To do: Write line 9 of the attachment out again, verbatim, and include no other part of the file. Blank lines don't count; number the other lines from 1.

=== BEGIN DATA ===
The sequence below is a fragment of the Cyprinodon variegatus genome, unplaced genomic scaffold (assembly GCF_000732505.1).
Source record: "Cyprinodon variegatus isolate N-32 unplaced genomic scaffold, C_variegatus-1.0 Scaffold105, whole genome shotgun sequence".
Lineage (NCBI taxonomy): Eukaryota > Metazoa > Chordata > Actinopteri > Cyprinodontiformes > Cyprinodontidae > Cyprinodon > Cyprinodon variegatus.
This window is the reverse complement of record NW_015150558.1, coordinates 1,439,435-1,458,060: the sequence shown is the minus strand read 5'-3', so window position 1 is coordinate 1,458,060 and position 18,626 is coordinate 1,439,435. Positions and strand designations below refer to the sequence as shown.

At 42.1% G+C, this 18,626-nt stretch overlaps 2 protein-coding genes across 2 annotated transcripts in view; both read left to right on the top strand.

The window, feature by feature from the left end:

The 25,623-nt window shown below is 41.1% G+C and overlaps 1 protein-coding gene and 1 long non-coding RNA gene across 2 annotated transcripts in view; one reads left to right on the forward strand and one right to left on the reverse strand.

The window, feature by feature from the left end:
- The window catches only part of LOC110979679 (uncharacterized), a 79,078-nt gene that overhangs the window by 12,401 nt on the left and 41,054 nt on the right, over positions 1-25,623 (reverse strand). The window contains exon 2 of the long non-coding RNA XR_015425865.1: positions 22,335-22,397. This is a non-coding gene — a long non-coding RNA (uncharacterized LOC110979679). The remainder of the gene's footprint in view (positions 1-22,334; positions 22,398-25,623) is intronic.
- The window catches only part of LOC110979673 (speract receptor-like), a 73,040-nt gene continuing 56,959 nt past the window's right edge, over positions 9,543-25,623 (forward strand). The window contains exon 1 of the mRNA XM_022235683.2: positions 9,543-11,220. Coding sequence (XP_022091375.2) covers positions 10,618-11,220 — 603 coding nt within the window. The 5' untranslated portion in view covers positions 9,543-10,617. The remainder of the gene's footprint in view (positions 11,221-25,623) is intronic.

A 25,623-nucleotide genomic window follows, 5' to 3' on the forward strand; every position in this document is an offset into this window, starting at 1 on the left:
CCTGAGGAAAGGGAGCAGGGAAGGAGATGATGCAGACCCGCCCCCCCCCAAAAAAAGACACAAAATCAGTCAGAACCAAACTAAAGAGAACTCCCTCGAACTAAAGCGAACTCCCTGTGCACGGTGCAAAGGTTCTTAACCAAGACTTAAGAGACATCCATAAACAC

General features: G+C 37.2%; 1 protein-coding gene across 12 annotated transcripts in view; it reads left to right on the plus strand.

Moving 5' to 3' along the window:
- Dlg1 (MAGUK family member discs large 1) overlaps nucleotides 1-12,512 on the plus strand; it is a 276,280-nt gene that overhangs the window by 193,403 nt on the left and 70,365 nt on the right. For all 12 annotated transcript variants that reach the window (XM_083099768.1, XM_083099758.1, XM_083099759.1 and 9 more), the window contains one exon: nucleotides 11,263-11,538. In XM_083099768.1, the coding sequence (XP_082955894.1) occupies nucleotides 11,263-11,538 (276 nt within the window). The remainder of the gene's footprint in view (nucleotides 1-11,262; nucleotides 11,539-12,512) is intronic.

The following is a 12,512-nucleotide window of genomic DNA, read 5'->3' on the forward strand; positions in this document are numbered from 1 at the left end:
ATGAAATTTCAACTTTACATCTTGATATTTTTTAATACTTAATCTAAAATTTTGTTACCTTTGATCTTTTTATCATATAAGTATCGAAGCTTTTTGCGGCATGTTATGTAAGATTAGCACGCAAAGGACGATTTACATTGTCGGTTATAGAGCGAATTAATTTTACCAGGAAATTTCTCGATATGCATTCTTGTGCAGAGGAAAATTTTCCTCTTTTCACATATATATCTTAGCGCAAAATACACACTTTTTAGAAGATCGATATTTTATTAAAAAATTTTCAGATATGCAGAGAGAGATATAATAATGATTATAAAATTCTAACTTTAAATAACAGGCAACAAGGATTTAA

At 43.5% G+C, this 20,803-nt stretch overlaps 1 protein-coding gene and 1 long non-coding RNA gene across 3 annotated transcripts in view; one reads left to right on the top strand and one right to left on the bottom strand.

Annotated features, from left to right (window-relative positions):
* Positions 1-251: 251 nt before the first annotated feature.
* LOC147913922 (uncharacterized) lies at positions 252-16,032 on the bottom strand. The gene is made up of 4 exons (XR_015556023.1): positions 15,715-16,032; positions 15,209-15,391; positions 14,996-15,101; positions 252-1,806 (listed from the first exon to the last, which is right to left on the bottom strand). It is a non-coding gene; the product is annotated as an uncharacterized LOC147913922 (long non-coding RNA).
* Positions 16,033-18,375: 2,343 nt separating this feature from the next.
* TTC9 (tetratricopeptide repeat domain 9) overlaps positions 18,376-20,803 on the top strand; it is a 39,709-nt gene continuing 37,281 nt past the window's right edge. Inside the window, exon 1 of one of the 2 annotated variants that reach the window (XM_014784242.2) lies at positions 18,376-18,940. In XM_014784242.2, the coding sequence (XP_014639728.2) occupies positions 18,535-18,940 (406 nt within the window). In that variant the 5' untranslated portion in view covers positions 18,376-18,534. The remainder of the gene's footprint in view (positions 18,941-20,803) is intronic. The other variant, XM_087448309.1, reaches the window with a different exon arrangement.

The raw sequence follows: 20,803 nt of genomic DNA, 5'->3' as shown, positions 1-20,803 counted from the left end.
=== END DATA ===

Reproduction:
- The window catches only part of LOC110979679 (uncharacterized), a 79,078-nt gene that overhangs the window by 12,401 nt on the left and 41,054 nt on the right, over positions 1-25,623 (reverse strand). The window contains exon 2 of the long non-coding RNA XR_015425865.1: positions 22,335-22,397. This is a non-coding gene — a long non-coding RNA (uncharacterized LOC110979679). The remainder of the gene's footprint in view (positions 1-22,334; positions 22,398-25,623) is intronic.